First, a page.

Sector: CNG

Bosch develops direct CNG injection

While the number of NGVs worldwide is rising, hardly any of them (if any at all) feature direct injection of the gaseous fuel. A consortium led by Bosch is going to address the issue to further boost the advantages of CNG.

Compressed natural gas used as motor fuel offers significant advantages, primarily emissions reduction and lower costs at the pump. However, since practically all CNG-powered cars are bivalent, based on petrol-powered equivalents and capable of sipping petrol due to range anxiety (if you run out of methane in the middle of nowhere, you can't just refill from a small portable tank), problems are beginning to amount. How so?

Bosch port fuel injection technology© BoschWithout direct fuel injection, CNG won't be able to progress as true petrol replacement

First of all, today's petrol engines feature direct fuel injection. CNG cannot be applied directly into combustion chambers the way petrol is, so bivalent engines require additional manifold injection systems for methane. This in turn makes it difficult to optimise the combustion process, efficiency and emission control. Certain compromises and sacrifices need to be made today, causing CNG-powered engines to be slightly less powerful than their petrol-powered counterparts. Injecting methane directly would solve today's issues instantly.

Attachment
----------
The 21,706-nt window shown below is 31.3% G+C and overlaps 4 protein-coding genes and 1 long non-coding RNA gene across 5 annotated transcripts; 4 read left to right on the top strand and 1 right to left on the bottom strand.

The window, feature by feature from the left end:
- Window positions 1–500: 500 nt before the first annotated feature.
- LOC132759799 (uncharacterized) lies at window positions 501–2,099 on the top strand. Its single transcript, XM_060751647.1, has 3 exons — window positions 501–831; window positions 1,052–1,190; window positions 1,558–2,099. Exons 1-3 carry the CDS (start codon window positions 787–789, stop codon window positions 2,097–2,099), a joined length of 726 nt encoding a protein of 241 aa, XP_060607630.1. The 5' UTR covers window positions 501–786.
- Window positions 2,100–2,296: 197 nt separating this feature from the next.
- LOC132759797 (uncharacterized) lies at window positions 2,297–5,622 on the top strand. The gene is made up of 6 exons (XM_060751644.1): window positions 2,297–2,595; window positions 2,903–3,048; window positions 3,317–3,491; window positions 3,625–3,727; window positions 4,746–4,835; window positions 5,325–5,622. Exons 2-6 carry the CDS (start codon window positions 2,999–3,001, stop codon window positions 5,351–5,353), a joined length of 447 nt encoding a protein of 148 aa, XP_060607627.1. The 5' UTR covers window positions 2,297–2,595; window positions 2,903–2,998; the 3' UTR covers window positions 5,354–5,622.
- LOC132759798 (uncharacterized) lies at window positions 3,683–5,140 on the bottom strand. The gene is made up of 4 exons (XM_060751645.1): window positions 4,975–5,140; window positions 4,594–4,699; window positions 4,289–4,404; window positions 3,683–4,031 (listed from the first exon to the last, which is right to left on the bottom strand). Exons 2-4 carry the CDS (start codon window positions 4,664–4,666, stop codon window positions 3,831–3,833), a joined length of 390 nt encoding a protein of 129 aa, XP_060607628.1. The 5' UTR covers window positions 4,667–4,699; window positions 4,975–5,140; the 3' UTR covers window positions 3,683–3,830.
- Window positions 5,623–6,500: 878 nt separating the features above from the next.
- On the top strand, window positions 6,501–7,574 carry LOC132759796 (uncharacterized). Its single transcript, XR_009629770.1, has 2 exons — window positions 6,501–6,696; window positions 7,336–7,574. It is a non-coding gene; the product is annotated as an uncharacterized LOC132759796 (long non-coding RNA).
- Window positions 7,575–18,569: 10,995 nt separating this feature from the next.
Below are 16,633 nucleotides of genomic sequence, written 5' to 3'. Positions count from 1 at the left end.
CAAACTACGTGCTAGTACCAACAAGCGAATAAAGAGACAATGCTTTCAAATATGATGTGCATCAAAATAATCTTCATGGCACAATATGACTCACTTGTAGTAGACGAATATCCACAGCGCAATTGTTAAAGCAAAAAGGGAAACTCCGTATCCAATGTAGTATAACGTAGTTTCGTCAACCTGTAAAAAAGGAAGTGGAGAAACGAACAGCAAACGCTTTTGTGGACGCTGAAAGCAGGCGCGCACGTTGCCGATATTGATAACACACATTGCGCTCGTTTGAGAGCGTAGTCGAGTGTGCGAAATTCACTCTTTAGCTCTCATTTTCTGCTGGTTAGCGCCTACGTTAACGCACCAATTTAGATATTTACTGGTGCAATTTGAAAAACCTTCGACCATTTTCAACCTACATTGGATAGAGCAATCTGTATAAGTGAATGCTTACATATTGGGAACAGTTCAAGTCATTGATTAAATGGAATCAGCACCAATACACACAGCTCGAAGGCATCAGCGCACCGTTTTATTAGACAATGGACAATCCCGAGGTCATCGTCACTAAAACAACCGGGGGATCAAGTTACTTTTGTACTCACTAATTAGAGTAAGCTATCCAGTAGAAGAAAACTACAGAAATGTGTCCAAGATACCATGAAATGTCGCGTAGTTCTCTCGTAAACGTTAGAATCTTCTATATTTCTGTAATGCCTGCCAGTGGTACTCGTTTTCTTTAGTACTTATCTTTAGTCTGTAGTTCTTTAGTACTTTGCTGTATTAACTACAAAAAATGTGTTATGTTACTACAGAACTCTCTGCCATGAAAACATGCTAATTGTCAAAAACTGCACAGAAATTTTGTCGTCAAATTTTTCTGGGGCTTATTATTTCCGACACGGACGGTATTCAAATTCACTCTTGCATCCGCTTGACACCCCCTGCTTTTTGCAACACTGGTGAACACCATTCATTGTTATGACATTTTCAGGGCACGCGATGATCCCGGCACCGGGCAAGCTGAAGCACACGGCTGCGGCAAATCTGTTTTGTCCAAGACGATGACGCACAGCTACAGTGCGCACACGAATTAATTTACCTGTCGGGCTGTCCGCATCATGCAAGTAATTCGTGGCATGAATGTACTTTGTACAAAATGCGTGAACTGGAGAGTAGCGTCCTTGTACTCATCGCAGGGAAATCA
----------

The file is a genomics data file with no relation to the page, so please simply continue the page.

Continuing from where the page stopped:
However, for this to happen, lots of hard work must be invested, because natural gas combusts differently from petrol, so again certain optimisation is required, but it's easier to achieve if both fuels are injected directly into the cylinder. The "quest” for direct CNG injection is called Direct4Gas and aims at developing a precise, robust and reliable methane injector that can withstand the rigours of working inside the combustion chamber. Introducing as few changes to the entire engine as possible is also a factor – CNG units shouldn't be more expensive to manufacture than petrol ones, or at least as little more expensive as possible.

As we said in the beginning, the development of the new technology is conducted by a consortium rather than a single company. It consists of automotive suppliers and automakers, including Robert Bosch GmbH, Daimler AG and the Research Institute of Automotive Engineering and Vehicle Engines Stuttgart (FKFS). Experimental engines and vehicles featuring them are "under construction”, but it will probably take 2-3 years before the ultimate solution is made commercially available. Let's be patient – this should be worth the wait!


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Robert Markowski
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